Deep Canyon Lecture Series

Facilitated by Dr. Chris Tracy, Director of the UCR Boyd Deep Canyon Desert Research Center, each free, in-person presentation is designed to examine the world in new and surprising ways. 
6 p.m. Jan. 11, 2024

Flowering, Growth, Physiology, and Mortality of Ocotillos in the Deep Canyon Watershed

Speaker: Dr. Ed Bobich

Deep Canyon

Ocotillos (Fouquieria splendens) occur in every warm desert of North America, with the Coachella Valley and the surrounding mountains being the northwesternmost portion of their range. Until now, the majority of published information on ocotillos has been based on studies and observations of plants in the eastern Sonoran Desert and Chihuahuan Desert. In this talk, Dr. Ed Bobich will present recently gathered data on ocotillos in the northwestern Sonoran Desert, highlight differences between local ocotillos and those in other regions, and discuss the future of ocotillos in a changing climate. 


6 p.m. Feb. 22, 2024 

Life On the Edge: Desert Tortoises at the Southern Limit of Their Range in the Coachella Valley

Speaker: Dr. Jeff Lovich of the U.S. Geological Survey, Flagstaff, AZ.

Dr. Jeff Lovich

Dr. Jeff Lovich of the U.S. Geological Survey, Flagstaff, AZ. will discuss Agassiz’s desert tortoises, which live throughout much of the Mojave Desert and portions of the western Sonoran Desert. They approach the southern limit of their range in the uplands surrounding the Coachella Valley of California where scattered populations occur. Tortoise habitat there is characterized by low topographic elevations and high annual temperatures compared with habitats to the north. As a result, tortoises in the region might be expected to be the first to experience the effects of warming temperatures, thus providing a bellwether for climate change.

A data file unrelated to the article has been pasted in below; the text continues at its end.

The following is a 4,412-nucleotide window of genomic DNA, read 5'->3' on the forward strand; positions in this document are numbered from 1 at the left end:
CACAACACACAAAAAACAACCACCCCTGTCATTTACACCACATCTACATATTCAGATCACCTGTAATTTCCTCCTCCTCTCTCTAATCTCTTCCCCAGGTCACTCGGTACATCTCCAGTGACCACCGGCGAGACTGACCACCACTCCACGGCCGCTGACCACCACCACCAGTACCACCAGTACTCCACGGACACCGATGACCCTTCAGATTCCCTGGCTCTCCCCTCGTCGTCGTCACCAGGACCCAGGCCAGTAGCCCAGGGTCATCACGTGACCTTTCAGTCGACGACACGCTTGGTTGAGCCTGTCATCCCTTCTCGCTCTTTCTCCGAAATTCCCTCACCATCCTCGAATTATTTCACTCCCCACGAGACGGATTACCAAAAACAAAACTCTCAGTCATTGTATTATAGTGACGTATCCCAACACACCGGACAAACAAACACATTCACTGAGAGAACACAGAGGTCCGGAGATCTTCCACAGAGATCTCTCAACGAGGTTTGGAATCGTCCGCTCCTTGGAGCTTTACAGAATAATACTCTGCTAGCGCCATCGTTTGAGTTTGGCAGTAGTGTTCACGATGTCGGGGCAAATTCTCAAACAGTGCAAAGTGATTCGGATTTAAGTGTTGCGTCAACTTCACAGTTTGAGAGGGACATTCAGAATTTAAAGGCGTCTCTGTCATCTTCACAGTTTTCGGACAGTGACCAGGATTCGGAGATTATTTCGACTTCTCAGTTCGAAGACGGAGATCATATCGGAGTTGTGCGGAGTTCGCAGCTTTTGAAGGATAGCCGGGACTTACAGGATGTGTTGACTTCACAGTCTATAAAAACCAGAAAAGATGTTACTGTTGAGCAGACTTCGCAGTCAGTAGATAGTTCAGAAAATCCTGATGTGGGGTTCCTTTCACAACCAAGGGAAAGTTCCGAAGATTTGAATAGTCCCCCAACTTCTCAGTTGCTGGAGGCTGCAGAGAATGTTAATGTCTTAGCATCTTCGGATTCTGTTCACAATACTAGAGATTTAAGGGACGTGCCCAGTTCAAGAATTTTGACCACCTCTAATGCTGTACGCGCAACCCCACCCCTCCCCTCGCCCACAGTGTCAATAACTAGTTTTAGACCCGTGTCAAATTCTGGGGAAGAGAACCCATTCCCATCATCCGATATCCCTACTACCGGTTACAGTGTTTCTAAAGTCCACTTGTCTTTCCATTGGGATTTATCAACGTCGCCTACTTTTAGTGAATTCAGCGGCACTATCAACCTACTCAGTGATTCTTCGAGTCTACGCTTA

Lovich has studied the ecology of tortoises in several locations around the Coachella Valley for almost 30 years, a requisite amount of time for beginning to understand such long-lived species. He'll give an overview of what has been learned about tortoise life history, demography, behavior, genetics, and other aspects of their biology in the region. 


6 p.m. March 14, 2024

Climate change's bad attitude: Study of mammals in Chile shows dramatic effects

Speaker: Dr. Doug Kelt of the Dept. of Wildlife, Fish, and Conservation Biology, UC Davis

Small mammal

Dr. Doug Kelt of the Dept. of Wildlife, Fish, and Conservation Biology, UC Davis, will outline the longest-running field experiment of its kind in the Southern Hemisphere. Initially established to study the relative influence of competition and predation on natural communities at a site in semi-arid Chile, this 35-year effort subsequently shifted to assess biotic versus abiotic influences (e.g., El Niño) on this system, the role of invasive rabbits and hares, and most recently to evaluate the relative influence of perennial and ephemeral food sources across El Niño/La Niña transitions.